Emil Jurado | The Standard | May 5, 2015
Many of the 1,631 investors, locators, shareholders and sub-lessees of Camp John Hay, who have been told by the Baguio Regional Trial Court sheriff to vacate the camp by May 20, have formed an alliance, and have decided to fight for their rights under the law. They have brought the case to the Court of Appeals in a petition for certiorari to clarify and set the record straight. They have also asked for a TRO or temporary restraining order to stop the Baguio RTC from evicting possessors of properties in good faith.
Page 4, paragraph 3 of the ruling states that “as to the list of sub-lesses and/or vested right holders, they will be governed by the LAW ON OBLIGATIONS AND CONTRACTS (caps mine).
Every lawyer (I am one) knows that the Philippine Civil Code, Article 1385 provides that “an order for mutual restitution cannot include properties currently in the possession of third persons who acted in good faith.” And my gulay, the 1,631 investors in Camp John Hay who were not parties to the controversy are all third persons who acted in good faith. The law certainly applies to them.
That’s why I’m surprised that the Baguio RTC sheriff now wants all investors of Camp John Hay evicted. The BCDA believes that the lease agreement between the developer and the government is terminated. The arbitration tribunal’s ruling also said that the BCDA must pay P1.42 billion to the developer, after which the developer must vacate.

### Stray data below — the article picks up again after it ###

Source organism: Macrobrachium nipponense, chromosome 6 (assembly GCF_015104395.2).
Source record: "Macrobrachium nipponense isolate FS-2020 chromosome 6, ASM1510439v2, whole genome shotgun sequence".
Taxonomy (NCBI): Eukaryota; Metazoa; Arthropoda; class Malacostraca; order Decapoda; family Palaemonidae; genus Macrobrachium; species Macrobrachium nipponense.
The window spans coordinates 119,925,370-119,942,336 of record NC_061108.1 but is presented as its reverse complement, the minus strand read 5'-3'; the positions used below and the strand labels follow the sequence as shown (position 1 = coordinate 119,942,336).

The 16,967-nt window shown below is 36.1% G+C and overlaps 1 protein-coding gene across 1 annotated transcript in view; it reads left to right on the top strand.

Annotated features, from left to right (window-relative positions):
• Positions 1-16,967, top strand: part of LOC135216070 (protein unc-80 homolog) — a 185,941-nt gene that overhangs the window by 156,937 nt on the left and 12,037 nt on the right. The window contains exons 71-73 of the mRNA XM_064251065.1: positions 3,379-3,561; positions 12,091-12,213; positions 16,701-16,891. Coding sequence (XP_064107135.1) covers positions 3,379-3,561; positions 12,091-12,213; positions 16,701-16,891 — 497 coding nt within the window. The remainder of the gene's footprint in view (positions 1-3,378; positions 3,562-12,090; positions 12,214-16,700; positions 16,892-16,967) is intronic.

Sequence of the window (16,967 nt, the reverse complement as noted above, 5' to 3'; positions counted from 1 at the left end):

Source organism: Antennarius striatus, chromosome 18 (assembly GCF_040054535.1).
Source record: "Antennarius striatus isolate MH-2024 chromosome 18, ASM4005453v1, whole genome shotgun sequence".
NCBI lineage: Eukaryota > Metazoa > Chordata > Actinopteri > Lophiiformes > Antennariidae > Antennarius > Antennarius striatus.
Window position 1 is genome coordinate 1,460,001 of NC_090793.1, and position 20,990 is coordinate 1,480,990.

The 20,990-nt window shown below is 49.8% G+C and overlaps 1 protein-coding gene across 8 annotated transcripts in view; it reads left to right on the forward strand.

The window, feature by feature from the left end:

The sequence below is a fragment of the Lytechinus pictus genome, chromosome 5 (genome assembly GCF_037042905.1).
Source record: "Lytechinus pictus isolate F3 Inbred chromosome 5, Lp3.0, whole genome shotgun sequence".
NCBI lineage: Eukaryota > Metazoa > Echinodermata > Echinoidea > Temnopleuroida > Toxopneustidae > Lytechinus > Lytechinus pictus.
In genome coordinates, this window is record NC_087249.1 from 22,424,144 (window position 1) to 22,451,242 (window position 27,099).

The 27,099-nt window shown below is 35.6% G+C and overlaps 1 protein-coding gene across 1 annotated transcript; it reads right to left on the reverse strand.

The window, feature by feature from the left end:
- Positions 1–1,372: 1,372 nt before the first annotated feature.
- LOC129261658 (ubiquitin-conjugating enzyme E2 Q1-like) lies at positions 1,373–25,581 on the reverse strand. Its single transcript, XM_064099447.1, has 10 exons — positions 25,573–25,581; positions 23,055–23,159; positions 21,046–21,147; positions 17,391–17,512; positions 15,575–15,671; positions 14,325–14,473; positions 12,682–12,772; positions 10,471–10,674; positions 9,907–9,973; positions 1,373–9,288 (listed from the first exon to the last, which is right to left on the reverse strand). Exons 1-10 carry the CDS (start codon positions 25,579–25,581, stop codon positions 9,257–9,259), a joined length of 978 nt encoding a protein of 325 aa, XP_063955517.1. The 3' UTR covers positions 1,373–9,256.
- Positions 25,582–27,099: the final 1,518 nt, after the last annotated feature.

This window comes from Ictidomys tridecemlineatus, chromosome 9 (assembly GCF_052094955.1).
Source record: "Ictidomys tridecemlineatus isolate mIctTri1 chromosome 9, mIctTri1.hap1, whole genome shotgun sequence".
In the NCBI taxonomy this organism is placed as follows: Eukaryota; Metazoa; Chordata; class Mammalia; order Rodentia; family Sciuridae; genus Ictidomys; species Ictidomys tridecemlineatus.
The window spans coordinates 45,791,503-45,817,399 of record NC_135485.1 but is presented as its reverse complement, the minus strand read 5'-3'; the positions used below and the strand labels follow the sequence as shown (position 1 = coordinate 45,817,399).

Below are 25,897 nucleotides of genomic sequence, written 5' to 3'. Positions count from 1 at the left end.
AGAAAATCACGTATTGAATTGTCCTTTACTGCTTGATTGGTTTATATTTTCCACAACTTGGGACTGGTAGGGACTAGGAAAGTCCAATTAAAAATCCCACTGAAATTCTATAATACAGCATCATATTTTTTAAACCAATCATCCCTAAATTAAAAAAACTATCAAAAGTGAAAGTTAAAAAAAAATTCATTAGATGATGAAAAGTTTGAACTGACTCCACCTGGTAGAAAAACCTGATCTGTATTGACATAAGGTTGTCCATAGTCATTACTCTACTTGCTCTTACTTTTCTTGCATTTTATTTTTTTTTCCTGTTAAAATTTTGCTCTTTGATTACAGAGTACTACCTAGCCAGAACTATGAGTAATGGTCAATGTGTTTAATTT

Santa Banana, why then must the Baguio RTC order the eviction of the 1,631 investors, contrary to its decision about third persons in good faith? Something smells.
The eviction deadline is May 20. It covers even the Manor Hotel and Forest Lodge which also have unit owners as investors. Thus, if both hotels are vacated and abandoned, what then will happen to the investors and unit owners? Reason dictates that unless a TRO is secured by all investors which include the two hotels as locators, their management should continue until a new developer comes in.
The BCDA, which wants all investors to vacate unless they sign a deed of assignment to it so that they can sue CJHDevco for refund of the investments, have been misinforming all the investors and the public that the developer had only 25 years, not 50 years, to lease properties in the Camp.
Former President Fidel Ramos called me up the other day in reaction to my earlier columns defending the rights of investors in possession of properties in good faith under the law. He lamented the way that the BCDA is discouraging investors in economic zones like in Camp John Hay. It was during his incumbency that the 1996 lease agreement between the BCDA and CJHDevco was inked. He also cited the success of Bataan Economic Zone Authority under administrator Lilia de Lima because of least intervention. This is unlike what is happening in Camp John Hay where BCDA president Arnel Paciano Casanova is obssessed with kicking out John Sobrepena as developer.
It does not require too much imagination to see why it is plainly wrong for the BCDA to accept the benefit of using the investments of third parties to pay its debt and in the same vein deny these investors the right to enjoy their investments. That, Santa Banana, would be unjust enrichment!